Tuesday, March 29, 2011

Ireland of the Unwelcomes

This is the sign outside the police station in my home town of Dungannon in Northern Ireland: it says 'Welcome to Dungannon Police Station' in seven different languages. It used to say it in six languages as they had forgotten to include the message in, ahem, Irish ... slight oversight. Now sorted.

One striking thing about the population of Dungannon is the share of foreign nationals now living there. About 20% by some estimates. The presence of large food processing factories in the area has been the main reason for attracting large numbers of foreign workers in recent years. This month's UK census will provide more accurate information (rather than just guestimates) in the near future.

By way of contrast I was in Totnes in Devon over the weekend. It is a remarkably 'homogeneous' town (i.e.: almost exclusively white, English-born inhabitants) - which my friends there agree makes it quite unusual by comparison to nearby Plymouth never mind most other English cities nowadays. But there is the clue perhaps. Totnes is a very small town (a third the population of Dungannon), and doesn't have any large-scale food processing industries. Though it does have plenty of organic farms - they just don't employ many people.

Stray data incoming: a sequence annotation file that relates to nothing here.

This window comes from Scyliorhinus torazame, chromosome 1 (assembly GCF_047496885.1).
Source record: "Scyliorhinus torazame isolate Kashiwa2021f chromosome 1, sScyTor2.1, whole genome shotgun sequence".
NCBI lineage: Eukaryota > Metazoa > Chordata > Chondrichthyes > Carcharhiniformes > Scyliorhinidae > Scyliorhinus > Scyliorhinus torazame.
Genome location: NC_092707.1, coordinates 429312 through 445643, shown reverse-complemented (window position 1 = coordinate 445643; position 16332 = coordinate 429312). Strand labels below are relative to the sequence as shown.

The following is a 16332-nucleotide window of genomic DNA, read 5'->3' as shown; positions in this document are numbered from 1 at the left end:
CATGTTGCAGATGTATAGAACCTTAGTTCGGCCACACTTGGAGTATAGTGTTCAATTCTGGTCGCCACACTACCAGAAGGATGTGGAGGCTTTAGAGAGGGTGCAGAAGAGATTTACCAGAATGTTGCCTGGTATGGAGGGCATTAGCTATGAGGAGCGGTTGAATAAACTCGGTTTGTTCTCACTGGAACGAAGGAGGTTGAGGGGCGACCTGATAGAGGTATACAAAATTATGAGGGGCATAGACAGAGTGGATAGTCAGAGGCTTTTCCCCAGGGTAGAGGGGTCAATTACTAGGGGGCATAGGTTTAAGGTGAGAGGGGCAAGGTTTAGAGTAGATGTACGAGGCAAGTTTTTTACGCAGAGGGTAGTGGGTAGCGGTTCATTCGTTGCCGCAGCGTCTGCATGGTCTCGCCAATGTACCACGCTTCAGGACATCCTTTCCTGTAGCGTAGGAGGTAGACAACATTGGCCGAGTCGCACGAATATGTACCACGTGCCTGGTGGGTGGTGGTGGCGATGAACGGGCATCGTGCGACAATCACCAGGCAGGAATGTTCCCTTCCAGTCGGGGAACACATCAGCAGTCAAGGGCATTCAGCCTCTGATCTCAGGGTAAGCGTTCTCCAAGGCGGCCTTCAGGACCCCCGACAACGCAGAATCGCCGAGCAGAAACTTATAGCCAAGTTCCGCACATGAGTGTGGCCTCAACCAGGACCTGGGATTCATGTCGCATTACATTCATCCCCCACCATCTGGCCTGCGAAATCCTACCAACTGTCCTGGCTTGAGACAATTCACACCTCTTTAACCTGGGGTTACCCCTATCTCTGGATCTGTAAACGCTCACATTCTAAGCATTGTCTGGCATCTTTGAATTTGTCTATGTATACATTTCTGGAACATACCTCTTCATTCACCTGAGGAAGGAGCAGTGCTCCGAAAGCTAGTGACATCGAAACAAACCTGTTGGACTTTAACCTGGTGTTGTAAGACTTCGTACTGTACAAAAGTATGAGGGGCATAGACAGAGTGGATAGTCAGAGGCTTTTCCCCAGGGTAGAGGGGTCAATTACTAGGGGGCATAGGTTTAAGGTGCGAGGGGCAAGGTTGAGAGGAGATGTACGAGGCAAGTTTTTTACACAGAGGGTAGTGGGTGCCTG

So it seems much of the variation in the distribution of immigrant populations has been mostly driven by the availability of work. And not, say, by mythical levels of social welfare payments. Though the latter do influence the level of skills of immigrants according to a recent VoxEU study.

Here in the Republic of Ireland we have something of the same work-related pattern of migrant population distribution (e.g.: Brazilians in Gort). But with the work drying up it seems that many immigrants are becoming emigrants (in fact, they make up the majority of emigrants leaving Ireland).  And given the Eurostat report today showing that Ireland rejected 98.4% of all asylum applications last year (versus an EU average of 75%: 76% in the UK), then it looks like the Republic will end up more like Totnes than Dungannon in years to come.

Though hopefully with more going for our economy than farming and tourism...


  1. I was surprised to read this impression of Totnes, since the only person I know in Totnes is South African. Wanting to challenge you, I looked for some data and found http://www.justicequest.com/epp/election_uk/southwest/totnes.html which seems to demonstrate that you're right:

    Ethnic Origin:
    White 99.5%
    Black 0.1%
    Indian/Pakistani 0.1%
    Other non-white 0.3%

  2. For some time it has had a number of initiatives in play to address future energy scarcity:



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